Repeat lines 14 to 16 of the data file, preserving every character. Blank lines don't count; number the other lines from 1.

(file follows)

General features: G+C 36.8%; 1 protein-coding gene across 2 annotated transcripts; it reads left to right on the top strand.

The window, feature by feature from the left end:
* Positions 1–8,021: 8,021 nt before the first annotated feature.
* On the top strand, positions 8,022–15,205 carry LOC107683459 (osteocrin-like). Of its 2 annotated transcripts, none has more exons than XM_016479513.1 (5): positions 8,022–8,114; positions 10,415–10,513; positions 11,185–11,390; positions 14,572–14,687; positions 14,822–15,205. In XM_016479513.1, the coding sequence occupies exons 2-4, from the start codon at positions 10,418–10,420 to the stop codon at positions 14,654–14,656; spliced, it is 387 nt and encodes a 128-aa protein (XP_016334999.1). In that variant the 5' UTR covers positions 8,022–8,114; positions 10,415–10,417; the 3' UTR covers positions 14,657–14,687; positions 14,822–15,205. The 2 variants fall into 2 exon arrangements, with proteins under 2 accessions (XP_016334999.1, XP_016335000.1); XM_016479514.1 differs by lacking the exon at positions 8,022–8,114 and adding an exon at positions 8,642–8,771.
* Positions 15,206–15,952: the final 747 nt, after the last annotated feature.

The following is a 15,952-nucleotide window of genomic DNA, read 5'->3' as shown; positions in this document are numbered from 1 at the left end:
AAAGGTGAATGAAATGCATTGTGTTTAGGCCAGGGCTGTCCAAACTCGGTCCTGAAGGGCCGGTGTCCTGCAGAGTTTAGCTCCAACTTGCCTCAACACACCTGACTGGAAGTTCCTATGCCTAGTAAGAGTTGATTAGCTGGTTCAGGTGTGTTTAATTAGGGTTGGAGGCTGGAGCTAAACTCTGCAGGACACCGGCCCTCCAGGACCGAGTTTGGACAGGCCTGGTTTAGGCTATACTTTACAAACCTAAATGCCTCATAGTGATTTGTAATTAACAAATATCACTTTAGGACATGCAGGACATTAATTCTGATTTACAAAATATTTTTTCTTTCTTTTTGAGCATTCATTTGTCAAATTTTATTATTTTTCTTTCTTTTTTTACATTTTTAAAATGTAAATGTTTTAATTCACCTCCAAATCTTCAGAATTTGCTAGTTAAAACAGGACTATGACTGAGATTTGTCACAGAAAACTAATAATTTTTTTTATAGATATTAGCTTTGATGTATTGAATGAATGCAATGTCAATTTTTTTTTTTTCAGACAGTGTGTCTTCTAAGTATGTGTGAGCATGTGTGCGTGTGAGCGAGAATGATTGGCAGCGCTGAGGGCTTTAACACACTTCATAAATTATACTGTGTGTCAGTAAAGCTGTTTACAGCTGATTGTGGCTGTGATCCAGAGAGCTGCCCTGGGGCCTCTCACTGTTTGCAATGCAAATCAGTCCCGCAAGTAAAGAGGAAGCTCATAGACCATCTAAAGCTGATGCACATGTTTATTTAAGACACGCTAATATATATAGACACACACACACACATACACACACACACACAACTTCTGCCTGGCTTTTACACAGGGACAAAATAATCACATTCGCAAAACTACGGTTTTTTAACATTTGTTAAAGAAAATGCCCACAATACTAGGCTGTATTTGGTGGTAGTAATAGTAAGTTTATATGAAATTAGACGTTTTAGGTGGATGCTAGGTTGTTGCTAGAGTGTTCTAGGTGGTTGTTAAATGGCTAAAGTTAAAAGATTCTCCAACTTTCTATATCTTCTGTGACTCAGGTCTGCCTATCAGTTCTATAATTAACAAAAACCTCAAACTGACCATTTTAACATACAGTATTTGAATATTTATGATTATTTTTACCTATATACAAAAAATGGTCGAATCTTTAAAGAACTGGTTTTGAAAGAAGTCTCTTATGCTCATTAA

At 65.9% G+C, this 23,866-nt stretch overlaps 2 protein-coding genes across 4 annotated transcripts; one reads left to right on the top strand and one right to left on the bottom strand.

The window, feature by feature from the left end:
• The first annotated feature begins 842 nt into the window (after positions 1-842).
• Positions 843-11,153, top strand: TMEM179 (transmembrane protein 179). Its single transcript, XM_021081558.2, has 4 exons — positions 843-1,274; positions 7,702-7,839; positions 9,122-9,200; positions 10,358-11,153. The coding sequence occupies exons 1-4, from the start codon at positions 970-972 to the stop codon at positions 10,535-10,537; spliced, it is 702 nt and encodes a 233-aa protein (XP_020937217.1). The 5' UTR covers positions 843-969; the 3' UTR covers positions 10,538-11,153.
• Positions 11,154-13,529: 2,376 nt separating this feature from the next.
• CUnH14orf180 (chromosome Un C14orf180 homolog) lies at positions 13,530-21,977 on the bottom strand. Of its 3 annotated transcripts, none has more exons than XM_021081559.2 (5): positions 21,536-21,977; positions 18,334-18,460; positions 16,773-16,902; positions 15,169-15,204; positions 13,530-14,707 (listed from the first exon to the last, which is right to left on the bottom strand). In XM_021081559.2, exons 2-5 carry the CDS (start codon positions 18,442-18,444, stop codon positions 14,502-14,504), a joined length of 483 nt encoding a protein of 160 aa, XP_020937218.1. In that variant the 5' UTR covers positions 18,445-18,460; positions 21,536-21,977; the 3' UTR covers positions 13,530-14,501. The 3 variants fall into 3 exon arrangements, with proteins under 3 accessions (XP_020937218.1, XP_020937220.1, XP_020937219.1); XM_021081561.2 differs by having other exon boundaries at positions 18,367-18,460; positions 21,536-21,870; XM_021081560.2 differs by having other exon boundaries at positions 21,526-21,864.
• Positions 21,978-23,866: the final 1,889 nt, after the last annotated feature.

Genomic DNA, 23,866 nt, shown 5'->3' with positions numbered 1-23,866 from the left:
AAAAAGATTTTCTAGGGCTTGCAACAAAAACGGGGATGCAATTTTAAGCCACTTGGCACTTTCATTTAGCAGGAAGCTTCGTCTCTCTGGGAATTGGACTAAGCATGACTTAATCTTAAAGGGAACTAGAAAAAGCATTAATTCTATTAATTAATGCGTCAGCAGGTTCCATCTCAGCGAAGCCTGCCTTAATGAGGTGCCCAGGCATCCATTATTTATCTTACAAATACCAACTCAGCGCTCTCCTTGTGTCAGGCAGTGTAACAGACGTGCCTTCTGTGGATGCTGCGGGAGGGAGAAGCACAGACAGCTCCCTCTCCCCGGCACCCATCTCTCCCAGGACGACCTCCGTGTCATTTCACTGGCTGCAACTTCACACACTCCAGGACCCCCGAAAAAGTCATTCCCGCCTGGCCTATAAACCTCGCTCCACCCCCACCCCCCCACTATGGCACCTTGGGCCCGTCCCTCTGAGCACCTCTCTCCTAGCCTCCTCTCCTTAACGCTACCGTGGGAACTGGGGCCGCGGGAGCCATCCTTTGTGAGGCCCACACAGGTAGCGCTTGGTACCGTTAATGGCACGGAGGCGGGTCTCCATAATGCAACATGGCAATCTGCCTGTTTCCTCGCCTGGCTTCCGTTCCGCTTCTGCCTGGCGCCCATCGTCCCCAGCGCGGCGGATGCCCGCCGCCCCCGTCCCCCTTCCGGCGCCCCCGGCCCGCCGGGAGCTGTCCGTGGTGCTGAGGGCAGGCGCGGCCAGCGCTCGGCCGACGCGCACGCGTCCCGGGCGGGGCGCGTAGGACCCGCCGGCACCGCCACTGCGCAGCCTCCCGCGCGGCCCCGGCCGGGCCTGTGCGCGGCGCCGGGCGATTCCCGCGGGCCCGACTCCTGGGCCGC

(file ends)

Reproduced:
• Positions 21,978-23,866: the final 1,889 nt, after the last annotated feature.

Genomic DNA, 23,866 nt, shown 5'->3' with positions numbered 1-23,866 from the left:
AAAAAGATTTTCTAGGGCTTGCAACAAAAACGGGGATGCAATTTTAAGCCACTTGGCACTTTCATTTAGCAGGAAGCTTCGTCTCTCTGGGAATTGGACTAAGCATGACTTAATCTTAAAGGGAACTAGAAAAAGCATTAATTCTATTAATTAATGCGTCAGCAGGTTCCATCTCAGCGAAGCCTGCCTTAATGAGGTGCCCAGGCATCCATTATTTATCTTACAAATACCAACTCAGCGCTCTCCTTGTGTCAGGCAGTGTAACAGACGTGCCTTCTGTGGATGCTGCGGGAGGGAGAAGCACAGACAGCTCCCTCTCCCCGGCACCCATCTCTCCCAGGACGACCTCCGTGTCATTTCACTGGCTGCAACTTCACACACTCCAGGACCCCCGAAAAAGTCATTCCCGCCTGGCCTATAAACCTCGCTCCACCCCCACCCCCCCACTATGGCACCTTGGGCCCGTCCCTCTGAGCACCTCTCTCCTAGCCTCCTCTCCTTAACGCTACCGTGGGAACTGGGGCCGCGGGAGCCATCCTTTGTGAGGCCCACACAGGTAGCGCTTGGTACCGTTAATGGCACGGAGGCGGGTCTCCATAATGCAACATGGCAATCTGCCTGTTTCCTCGCCTGGCTTCCGTTCCGCTTCTGCCTGGCGCCCATCGTCCCCAGCGCGGCGGATGCCCGCCGCCCCCGTCCCCCTTCCGGCGCCCCCGGCCCGCCGGGAGCTGTCCGTGGTGCTGAGGGCAGGCGCGGCCAGCGCTCGGCCGACGCGCACGCGTCCCGGGCGGGGCGCGTAGGACCCGCCGGCACCGCCACTGCGCAGCCTCCCGCGCGGCCCCGGCCGGGCCTGTGCGCGGCGCCGGGCGATTCCCGCGGGCCCGACTCCTGGGCCGC